Poor colostrum produced by a nutritionally stressed cow can follow a calf for the rest of its life. Damage done by the drought across the Midwest could have a much longer tail than many of us know. Dr. Mark Campbell, with Merial Veterinary Services tells Brownfield that calves could be lighter at birth, have been weaned lighter than usual, and might not have received adequate colostrum at birth.
Grass has less protein in it when it is stressed, and protein is an imporant building block. Drought-stressed grass does not take up macro and micro nutrients as well as non-drought stressed grass, and if not on a proper mineral program, cattle could be deficient in those.
Campbell said cattle have to have proper nutrition for a proper immune response. There aren’t necessarily symptoms you can detect when a calf is deficient in copper, but it might not respond to vaccines or treatment as well.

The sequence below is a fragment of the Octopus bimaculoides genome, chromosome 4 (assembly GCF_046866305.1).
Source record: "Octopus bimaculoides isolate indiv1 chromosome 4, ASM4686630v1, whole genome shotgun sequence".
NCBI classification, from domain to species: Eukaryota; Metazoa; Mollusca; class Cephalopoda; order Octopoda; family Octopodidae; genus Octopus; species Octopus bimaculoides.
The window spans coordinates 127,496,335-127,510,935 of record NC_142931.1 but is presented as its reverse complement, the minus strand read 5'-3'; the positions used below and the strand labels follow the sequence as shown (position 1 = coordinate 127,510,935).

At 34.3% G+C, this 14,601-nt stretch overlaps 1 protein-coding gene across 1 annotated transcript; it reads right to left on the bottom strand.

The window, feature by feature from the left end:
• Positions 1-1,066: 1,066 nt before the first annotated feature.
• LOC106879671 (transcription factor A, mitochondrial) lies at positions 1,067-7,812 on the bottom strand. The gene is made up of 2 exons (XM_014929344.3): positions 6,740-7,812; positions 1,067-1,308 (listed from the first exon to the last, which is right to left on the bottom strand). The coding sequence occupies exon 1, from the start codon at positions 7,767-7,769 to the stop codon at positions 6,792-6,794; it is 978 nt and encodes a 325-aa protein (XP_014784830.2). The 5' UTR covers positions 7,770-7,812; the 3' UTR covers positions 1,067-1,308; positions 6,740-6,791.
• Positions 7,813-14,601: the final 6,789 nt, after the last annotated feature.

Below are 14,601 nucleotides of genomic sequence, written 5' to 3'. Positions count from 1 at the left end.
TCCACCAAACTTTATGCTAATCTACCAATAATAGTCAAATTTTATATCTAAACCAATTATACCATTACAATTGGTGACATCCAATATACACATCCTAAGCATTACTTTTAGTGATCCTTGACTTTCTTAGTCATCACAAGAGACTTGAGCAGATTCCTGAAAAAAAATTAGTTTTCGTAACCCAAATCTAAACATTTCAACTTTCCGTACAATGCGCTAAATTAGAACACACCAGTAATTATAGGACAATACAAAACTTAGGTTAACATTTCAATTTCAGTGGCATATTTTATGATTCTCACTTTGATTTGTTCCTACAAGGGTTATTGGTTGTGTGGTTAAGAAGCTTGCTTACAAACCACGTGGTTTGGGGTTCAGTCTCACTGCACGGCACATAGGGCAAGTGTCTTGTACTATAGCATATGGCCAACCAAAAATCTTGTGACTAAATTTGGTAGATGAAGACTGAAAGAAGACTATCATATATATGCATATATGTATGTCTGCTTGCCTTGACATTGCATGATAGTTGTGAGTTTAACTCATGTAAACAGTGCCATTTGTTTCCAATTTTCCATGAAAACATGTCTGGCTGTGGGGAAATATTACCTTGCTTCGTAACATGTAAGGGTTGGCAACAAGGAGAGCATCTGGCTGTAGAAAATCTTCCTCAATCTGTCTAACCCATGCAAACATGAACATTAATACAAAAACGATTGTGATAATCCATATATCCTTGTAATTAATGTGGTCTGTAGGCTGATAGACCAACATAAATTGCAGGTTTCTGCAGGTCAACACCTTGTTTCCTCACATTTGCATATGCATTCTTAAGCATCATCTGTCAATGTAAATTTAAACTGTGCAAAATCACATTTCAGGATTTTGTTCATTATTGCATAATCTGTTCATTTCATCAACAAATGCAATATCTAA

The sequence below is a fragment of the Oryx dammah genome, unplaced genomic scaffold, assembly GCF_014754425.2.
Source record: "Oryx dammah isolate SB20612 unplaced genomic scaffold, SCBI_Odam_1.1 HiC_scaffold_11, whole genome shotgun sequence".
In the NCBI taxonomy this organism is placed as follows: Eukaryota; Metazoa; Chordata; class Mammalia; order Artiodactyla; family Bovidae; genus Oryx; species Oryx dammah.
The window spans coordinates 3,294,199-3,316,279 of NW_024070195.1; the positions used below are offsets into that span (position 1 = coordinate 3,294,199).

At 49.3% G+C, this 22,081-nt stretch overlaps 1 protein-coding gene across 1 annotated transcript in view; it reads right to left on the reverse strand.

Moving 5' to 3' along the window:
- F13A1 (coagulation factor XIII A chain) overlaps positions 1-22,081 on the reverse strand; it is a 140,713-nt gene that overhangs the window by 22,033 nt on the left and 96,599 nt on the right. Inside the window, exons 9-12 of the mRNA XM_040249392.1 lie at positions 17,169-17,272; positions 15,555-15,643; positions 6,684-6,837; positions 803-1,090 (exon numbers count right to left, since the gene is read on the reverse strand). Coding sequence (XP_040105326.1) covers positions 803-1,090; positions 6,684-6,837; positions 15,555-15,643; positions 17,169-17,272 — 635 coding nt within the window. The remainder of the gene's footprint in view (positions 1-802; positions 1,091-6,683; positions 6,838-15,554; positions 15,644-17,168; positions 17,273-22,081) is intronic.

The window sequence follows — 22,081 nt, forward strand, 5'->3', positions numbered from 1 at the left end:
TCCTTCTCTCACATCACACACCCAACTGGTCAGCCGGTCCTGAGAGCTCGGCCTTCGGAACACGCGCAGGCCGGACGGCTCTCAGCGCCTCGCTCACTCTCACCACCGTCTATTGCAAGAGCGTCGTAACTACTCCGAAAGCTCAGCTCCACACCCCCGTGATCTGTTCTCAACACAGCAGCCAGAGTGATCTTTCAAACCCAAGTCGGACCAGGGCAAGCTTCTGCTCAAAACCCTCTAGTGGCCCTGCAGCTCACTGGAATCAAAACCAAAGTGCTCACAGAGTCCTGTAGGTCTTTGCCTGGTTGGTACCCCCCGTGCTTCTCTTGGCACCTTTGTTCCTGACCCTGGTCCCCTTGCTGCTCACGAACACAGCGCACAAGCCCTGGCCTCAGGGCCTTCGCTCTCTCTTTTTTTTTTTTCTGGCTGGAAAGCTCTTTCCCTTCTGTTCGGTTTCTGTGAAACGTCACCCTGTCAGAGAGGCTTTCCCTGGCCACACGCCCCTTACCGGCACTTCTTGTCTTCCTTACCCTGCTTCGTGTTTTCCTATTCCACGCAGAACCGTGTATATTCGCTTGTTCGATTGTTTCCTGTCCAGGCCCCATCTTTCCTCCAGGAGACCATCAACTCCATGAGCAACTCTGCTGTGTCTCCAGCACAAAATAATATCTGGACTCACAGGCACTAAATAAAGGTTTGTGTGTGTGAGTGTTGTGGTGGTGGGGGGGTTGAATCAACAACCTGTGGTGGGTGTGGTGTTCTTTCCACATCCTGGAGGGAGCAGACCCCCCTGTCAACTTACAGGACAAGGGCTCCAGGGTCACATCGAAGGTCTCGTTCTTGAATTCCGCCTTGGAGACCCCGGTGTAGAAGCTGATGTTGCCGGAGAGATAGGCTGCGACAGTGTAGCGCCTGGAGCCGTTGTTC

Drought is hard on cattle in many ways. Cattle can’t sweat and have to breathe faster to disperse the heat. Dust is a major factor in Bovine Respiratory Disease (BRD) and pinkeye.
Bovine Respiratory Disease, BRD, costs beef producers as much as $900 million a year. Dr. Campbell said it is important for cattlemen to treat for BRD. Zactran from Merial works quickly. Within 30 minutes after a subcue dose, Dr. Campbell tells Brownfield, Zactran is working. A single injection provides 10-day BRD treatment and control.